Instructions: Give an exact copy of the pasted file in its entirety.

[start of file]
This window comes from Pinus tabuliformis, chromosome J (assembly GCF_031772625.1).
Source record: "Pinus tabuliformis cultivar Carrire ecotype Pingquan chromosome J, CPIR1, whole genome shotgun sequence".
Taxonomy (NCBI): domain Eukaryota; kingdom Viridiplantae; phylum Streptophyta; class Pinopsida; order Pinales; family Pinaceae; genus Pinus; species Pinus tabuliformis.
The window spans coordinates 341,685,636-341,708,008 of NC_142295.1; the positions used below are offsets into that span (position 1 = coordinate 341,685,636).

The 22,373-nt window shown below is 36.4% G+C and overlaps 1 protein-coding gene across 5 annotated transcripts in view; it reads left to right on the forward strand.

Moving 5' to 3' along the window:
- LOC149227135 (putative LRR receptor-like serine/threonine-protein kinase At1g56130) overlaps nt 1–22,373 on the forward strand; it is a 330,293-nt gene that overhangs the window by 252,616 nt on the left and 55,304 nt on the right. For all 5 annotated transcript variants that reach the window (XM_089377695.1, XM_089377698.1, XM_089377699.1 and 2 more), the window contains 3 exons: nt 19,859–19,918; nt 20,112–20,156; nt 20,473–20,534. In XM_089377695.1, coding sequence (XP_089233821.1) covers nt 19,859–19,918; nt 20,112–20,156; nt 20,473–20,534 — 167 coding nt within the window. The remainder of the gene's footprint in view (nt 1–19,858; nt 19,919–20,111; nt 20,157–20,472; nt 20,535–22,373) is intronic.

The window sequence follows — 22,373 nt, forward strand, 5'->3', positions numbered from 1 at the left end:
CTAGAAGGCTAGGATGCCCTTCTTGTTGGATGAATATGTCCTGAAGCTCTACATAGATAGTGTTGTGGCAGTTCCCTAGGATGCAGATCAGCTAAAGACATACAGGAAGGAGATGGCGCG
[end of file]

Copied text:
This window comes from Pinus tabuliformis, chromosome J (assembly GCF_031772625.1).
Source record: "Pinus tabuliformis cultivar Carrire ecotype Pingquan chromosome J, CPIR1, whole genome shotgun sequence".
Taxonomy (NCBI): domain Eukaryota; kingdom Viridiplantae; phylum Streptophyta; class Pinopsida; order Pinales; family Pinaceae; genus Pinus; species Pinus tabuliformis.
The window spans coordinates 341,685,636-341,708,008 of NC_142295.1; the positions used below are offsets into that span (position 1 = coordinate 341,685,636).

The 22,373-nt window shown below is 36.4% G+C and overlaps 1 protein-coding gene across 5 annotated transcripts in view; it reads left to right on the forward strand.

Moving 5' to 3' along the window:
- LOC149227135 (putative LRR receptor-like serine/threonine-protein kinase At1g56130) overlaps nt 1–22,373 on the forward strand; it is a 330,293-nt gene that overhangs the window by 252,616 nt on the left and 55,304 nt on the right. For all 5 annotated transcript variants that reach the window (XM_089377695.1, XM_089377698.1, XM_089377699.1 and 2 more), the window contains 3 exons: nt 19,859–19,918; nt 20,112–20,156; nt 20,473–20,534. In XM_089377695.1, coding sequence (XP_089233821.1) covers nt 19,859–19,918; nt 20,112–20,156; nt 20,473–20,534 — 167 coding nt within the window. The remainder of the gene's footprint in view (nt 1–19,858; nt 19,919–20,111; nt 20,157–20,472; nt 20,535–22,373) is intronic.

The window sequence follows — 22,373 nt, forward strand, 5'->3', positions numbered from 1 at the left end:
CTAGAAGGCTAGGATGCCCTTCTTGTTGGATGAATATGTCCTGAAGCTCTACATAGATAGTGTTGTGGCAGTTCCCTAGGATGCAGATCAGCTAAAGACATACAGGAAGGAGATGGCGCG